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16 Apr 2024

Chronic health issues in the workplace are rising: here's what you can do

As the population ages, older people, often with long-term health issues, are needed to stay in the workforce

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With an ageing population and falling birth rates in the UK, the number of working-age adults is declining.

To make up for the shortfall, many people need to work for longer - which means more people in the workforce are living and working with chronic health issues.

In 2019, the Department for Works & Pensions reported that 12.8 million working adults in the UK – more than 31% of the working population – had a long-term health condition.

A 2023 analysis by the Health Foundation REAL Centre in partnership with the University of Liverpool projected that 9.1 million people in England would be living with major illness by 2040, 2.5 million people more than in 2019.

This is an increase of 37%, nine times the rate at which the working age population (20-69 year-olds) is expected to grow over the same period (4%).

Cost of poor health

This is a cause for concern, for not only the people of the UK, but also employers. Poor employee health costs the UK economy an estimated £138bn per year due to absence and affect on productivity, according to recent Vitality research.

The annual Vitality Britain’s Healthiest Workplace survey 2023 found UK workers lost an average of 6.1 days a year due to formal absence, with most lost working hours due to employees not working effectively as a result of ill-health.

As the number of employees living and working with chronic health issues grows, there will be a greater need for employee health and wellbeing support.

Here are 4 ways employers can support employees with chronic health issues:

1) Flexible Working Act

The Flexible Working Act came into effect on 6 April 2024, and will greatly benefit employees with chronic health issues.

Being able to access flexible working arrangements ensures their participation and progression in the labour market, opening up employment and promotion opportunities for everyone, regardless of age, gender, disability or location.

However, embracing the Act is about more than just compliance; it’s about cultivating a work environment that promotes employee wellbeing, productivity and inclusivity.

Employees with long-term health conditions can continue to work while managing their health conditions.

Although employers will have the final say about flexible working arrangements, catering to the flexible working needs and requests of employees will position your organisation as a caring and inclusive place to work.

2) Private healthcare

More than half of the UK workforce (51%) want access to private healthcare via their workplace, amid growing concerns about the availability of NHS healthcare.

Hospitalisation insurance is particularly high in demand among UK workers, with 59% of workers wanting this in 2024.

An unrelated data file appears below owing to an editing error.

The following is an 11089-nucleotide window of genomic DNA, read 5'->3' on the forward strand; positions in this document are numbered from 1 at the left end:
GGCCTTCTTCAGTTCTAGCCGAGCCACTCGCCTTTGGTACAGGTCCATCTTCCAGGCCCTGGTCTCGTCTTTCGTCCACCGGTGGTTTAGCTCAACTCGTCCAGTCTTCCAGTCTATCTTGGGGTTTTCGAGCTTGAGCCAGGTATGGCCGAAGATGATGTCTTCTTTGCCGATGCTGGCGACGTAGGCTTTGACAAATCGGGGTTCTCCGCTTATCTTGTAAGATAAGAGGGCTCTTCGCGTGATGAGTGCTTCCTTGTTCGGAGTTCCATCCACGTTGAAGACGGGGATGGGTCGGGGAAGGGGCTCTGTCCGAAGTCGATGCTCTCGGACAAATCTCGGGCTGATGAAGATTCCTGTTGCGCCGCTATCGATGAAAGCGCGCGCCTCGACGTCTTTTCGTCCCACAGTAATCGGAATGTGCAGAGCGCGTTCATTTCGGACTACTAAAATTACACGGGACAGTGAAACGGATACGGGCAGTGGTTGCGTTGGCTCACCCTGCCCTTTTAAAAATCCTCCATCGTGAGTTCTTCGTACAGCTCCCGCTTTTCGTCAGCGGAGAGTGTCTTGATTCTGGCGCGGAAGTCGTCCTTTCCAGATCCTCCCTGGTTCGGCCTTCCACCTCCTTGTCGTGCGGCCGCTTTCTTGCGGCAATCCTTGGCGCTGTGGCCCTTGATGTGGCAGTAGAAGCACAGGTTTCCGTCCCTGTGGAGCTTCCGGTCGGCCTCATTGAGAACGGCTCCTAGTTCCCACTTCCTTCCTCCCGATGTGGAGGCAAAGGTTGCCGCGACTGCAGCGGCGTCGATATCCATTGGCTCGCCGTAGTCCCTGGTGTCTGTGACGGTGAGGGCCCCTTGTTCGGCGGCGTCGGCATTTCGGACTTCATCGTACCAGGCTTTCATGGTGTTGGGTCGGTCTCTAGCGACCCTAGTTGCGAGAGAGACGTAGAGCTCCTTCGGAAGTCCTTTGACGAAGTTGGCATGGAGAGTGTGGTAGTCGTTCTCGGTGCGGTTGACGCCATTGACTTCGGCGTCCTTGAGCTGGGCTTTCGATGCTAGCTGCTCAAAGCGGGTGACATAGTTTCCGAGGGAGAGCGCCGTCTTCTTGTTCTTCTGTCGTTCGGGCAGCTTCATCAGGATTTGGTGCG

By offering private healthcare and specialised healthcare benefits, organisations can cater to the needs of employees with chronic health issues and the wider workforce too.

3) Access to training or reskilling

For employees with chronic health issues, a change in role or new skills could be their saving grace at work.

Access to training allows workers with chronic health issues to expand their capabilities, offering them an opportunity to change roles or move into another area of the business that can better accommodate their condition.

Not only will employees grow professionally – which will benefit an organisation from renewed skills – employees will continue to feel comfortable and capable in their role and remain in the workforce for longer.

4) Create a wellness action plan

Employers and employees with chronic health issues can collaborate on a wellness action plan (WAP) to help create open dialogue between the employer and employee.

A WAP ensures an employee is fully supported in their role and that employers make all necessary and reasonable adjustments to help employees thrive at work.

The personalised and practical tool encourages regular wellbeing meetings and reviews with employers and employees, which, even when short, give organisations the opportunity to address any early warning signs and ensure adjustments are regularly reviewed.

In conclusion

The importance and impact of facilitating a healthy workplace, one that acknowledges employees’ mental and physical health needs, cannot be ignored.

Employees need to feel their wellbeing matters and be provided with available tools to support them.

Managing the health needs of employees with chronic health issues – and the wider workforce – will increase employee retention and attract the skills of prospective future employees.

In partnership with KareHero

The UK’s No1 adult caregiving support service' for employees. Helping families understand, find and fund elderly care.

Contact us today